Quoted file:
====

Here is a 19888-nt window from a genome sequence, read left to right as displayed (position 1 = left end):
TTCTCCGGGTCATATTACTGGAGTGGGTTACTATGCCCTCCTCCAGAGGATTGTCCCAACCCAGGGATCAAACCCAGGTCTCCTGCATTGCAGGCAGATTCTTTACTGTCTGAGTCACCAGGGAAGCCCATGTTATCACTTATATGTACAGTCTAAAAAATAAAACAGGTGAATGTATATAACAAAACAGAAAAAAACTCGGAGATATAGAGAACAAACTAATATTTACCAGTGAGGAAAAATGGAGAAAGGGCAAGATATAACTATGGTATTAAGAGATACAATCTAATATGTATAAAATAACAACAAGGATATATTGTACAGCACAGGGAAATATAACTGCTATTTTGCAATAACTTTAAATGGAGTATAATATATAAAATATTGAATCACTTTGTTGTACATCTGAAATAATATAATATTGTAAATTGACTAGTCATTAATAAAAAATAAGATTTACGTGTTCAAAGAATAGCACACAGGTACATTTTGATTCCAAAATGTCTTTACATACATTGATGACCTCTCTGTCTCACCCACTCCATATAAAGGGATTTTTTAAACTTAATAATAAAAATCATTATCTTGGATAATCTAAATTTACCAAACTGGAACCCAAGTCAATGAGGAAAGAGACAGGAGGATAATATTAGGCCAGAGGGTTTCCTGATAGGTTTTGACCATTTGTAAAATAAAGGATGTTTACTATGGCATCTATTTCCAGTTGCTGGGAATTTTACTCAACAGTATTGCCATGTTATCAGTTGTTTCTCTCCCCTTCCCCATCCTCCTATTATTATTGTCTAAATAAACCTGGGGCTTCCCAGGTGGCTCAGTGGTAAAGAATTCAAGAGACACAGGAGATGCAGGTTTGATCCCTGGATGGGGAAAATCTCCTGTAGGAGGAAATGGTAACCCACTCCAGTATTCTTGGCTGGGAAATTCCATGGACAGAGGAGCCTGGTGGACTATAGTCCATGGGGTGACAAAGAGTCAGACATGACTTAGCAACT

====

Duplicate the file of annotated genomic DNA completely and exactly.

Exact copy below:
Here is a 19888-nt window from a genome sequence, read left to right as displayed (position 1 = left end):
TTCTCCGGGTCATATTACTGGAGTGGGTTACTATGCCCTCCTCCAGAGGATTGTCCCAACCCAGGGATCAAACCCAGGTCTCCTGCATTGCAGGCAGATTCTTTACTGTCTGAGTCACCAGGGAAGCCCATGTTATCACTTATATGTACAGTCTAAAAAATAAAACAGGTGAATGTATATAACAAAACAGAAAAAAACTCGGAGATATAGAGAACAAACTAATATTTACCAGTGAGGAAAAATGGAGAAAGGGCAAGATATAACTATGGTATTAAGAGATACAATCTAATATGTATAAAATAACAACAAGGATATATTGTACAGCACAGGGAAATATAACTGCTATTTTGCAATAACTTTAAATGGAGTATAATATATAAAATATTGAATCACTTTGTTGTACATCTGAAATAATATAATATTGTAAATTGACTAGTCATTAATAAAAAATAAGATTTACGTGTTCAAAGAATAGCACACAGGTACATTTTGATTCCAAAATGTCTTTACATACATTGATGACCTCTCTGTCTCACCCACTCCATATAAAGGGATTTTTTAAACTTAATAATAAAAATCATTATCTTGGATAATCTAAATTTACCAAACTGGAACCCAAGTCAATGAGGAAAGAGACAGGAGGATAATATTAGGCCAGAGGGTTTCCTGATAGGTTTTGACCATTTGTAAAATAAAGGATGTTTACTATGGCATCTATTTCCAGTTGCTGGGAATTTTACTCAACAGTATTGCCATGTTATCAGTTGTTTCTCTCCCCTTCCCCATCCTCCTATTATTATTGTCTAAATAAACCTGGGGCTTCCCAGGTGGCTCAGTGGTAAAGAATTCAAGAGACACAGGAGATGCAGGTTTGATCCCTGGATGGGGAAAATCTCCTGTAGGAGGAAATGGTAACCCACTCCAGTATTCTTGGCTGGGAAATTCCATGGACAGAGGAGCCTGGTGGACTATAGTCCATGGGGTGACAAAGAGTCAGACATGACTTAGCAACT